In "The Raven," why does the speaker become more and more agitated at the refusal of the bird to speak?

The speaker becomes more and more agitated because he wants the raven to soothe his feelings of loss. However, its repetition of "nevermore" only reminds him that Lenore is gone forever.

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When the speaker of this poem first encounters the raven, he does not think too much of it. In fact, he thinks it is a tame bird that has escaped its home and is looking for temporary shelter. The raven's continued uttering of "nevermore," however, soon begins to anger him. On its own, the word is meaningless. The speaker wants the bird to explain what it means, "to hear discourse so plainly." But all the raven ever says is "nevermore."

This reminds the speaker of his lost love, Lenore. His growing agitation at the raven shows the weak condition of the speaker's mental state. At first, he thinks that the raven is something that can distract him from his sorrows. However, he interprets the bird's response of "nevermore" as meaning that he can never escape these haunting feelings of loss and heartbreak. He is still tortured by the loss of Lenore, and he comes to think that the raven is mocking him. He concludes that the bird is a demon sent to torment him. He commands it to explain itself but only receives more replies of "nevermore."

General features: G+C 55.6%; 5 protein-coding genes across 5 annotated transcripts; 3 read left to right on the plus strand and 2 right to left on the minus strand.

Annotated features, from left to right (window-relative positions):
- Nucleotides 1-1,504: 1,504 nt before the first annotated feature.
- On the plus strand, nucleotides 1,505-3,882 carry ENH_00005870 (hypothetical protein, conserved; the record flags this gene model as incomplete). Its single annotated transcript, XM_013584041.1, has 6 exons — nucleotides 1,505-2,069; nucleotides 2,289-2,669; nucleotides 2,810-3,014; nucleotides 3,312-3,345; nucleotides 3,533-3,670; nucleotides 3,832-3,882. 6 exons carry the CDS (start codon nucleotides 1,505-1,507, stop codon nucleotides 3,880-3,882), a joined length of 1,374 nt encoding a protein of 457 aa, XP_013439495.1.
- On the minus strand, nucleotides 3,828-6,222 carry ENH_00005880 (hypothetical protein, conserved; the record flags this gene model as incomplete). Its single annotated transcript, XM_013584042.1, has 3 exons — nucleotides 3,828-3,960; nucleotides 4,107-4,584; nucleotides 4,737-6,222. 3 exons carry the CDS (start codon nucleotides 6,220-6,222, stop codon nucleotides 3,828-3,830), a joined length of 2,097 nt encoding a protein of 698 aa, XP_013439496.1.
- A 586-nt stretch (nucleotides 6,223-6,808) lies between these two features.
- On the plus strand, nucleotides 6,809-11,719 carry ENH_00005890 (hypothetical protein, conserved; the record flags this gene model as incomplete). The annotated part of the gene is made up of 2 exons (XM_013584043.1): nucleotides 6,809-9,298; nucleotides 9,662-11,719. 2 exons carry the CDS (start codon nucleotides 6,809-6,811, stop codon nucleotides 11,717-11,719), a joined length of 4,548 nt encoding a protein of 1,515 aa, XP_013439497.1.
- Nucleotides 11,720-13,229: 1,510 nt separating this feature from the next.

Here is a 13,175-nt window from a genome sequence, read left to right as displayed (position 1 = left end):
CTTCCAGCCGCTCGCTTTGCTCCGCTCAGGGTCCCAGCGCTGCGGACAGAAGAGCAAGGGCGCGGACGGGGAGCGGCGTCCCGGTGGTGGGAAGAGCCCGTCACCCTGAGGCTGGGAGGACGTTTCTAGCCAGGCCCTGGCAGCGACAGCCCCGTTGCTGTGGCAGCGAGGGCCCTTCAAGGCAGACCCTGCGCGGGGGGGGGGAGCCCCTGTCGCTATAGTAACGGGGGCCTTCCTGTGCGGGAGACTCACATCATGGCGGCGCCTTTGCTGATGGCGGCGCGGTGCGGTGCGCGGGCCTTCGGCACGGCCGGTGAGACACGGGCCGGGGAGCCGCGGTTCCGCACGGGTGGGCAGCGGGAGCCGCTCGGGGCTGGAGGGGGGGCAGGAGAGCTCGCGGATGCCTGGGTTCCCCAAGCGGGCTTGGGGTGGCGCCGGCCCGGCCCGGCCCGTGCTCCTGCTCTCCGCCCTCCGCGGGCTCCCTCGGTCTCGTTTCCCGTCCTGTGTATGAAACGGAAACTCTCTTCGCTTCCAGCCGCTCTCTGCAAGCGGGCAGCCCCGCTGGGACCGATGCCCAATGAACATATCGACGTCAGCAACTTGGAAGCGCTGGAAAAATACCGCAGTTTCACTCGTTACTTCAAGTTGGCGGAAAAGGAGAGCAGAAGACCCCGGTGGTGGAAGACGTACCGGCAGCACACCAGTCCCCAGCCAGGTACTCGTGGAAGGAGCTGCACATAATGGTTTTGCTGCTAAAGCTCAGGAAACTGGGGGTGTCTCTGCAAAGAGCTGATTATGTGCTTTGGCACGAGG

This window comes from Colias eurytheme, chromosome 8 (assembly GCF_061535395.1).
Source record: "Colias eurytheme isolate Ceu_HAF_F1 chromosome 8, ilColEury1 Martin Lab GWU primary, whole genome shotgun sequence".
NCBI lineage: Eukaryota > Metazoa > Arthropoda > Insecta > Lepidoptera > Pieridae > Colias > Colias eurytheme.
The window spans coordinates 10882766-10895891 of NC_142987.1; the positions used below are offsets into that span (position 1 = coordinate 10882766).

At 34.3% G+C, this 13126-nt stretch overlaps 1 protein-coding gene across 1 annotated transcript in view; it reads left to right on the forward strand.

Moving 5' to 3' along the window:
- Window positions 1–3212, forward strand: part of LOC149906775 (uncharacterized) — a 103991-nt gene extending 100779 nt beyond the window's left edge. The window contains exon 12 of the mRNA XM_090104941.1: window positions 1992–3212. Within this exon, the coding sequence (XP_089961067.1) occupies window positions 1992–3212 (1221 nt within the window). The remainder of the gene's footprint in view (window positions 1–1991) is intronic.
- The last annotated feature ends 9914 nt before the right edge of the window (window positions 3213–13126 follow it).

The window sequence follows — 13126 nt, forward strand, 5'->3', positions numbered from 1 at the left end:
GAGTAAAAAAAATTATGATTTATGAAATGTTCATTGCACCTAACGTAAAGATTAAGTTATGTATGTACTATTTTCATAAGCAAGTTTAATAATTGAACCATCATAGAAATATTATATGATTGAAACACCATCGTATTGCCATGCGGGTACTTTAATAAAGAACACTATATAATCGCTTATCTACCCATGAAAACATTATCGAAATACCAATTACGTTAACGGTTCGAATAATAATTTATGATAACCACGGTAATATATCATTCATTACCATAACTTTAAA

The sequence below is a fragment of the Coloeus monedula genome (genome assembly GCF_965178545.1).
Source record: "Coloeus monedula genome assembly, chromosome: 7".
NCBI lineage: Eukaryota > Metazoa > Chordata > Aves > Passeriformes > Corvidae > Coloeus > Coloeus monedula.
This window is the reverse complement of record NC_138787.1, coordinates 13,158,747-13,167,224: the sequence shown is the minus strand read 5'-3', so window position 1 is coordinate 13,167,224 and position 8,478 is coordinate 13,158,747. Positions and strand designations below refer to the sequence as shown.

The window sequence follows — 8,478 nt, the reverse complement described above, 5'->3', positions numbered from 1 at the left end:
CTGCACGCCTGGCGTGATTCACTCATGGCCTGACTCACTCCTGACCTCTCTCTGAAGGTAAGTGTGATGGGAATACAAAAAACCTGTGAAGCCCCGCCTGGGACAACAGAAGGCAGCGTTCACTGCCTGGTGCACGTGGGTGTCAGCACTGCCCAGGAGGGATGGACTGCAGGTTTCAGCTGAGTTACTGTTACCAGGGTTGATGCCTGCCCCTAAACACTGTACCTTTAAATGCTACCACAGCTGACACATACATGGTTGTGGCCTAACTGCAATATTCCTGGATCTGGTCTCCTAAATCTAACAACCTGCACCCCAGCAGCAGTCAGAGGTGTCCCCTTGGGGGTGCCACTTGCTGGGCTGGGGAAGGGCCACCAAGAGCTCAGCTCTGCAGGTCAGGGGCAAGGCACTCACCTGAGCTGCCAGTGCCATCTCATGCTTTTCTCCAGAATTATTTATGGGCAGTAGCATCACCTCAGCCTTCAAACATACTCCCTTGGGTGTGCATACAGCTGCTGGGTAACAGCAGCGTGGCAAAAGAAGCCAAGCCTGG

Of course, the raven says nothing about Lenore. It is the speaker himself who draws the connection, highlighting his preoccupation with loss and death. The repetition of the word just drives this feeling deeper into him. Perhaps he wants the bird to say something different, to explain that things will get better. Yet, the raven remains perched above his door as a nearly silent reminder of death.

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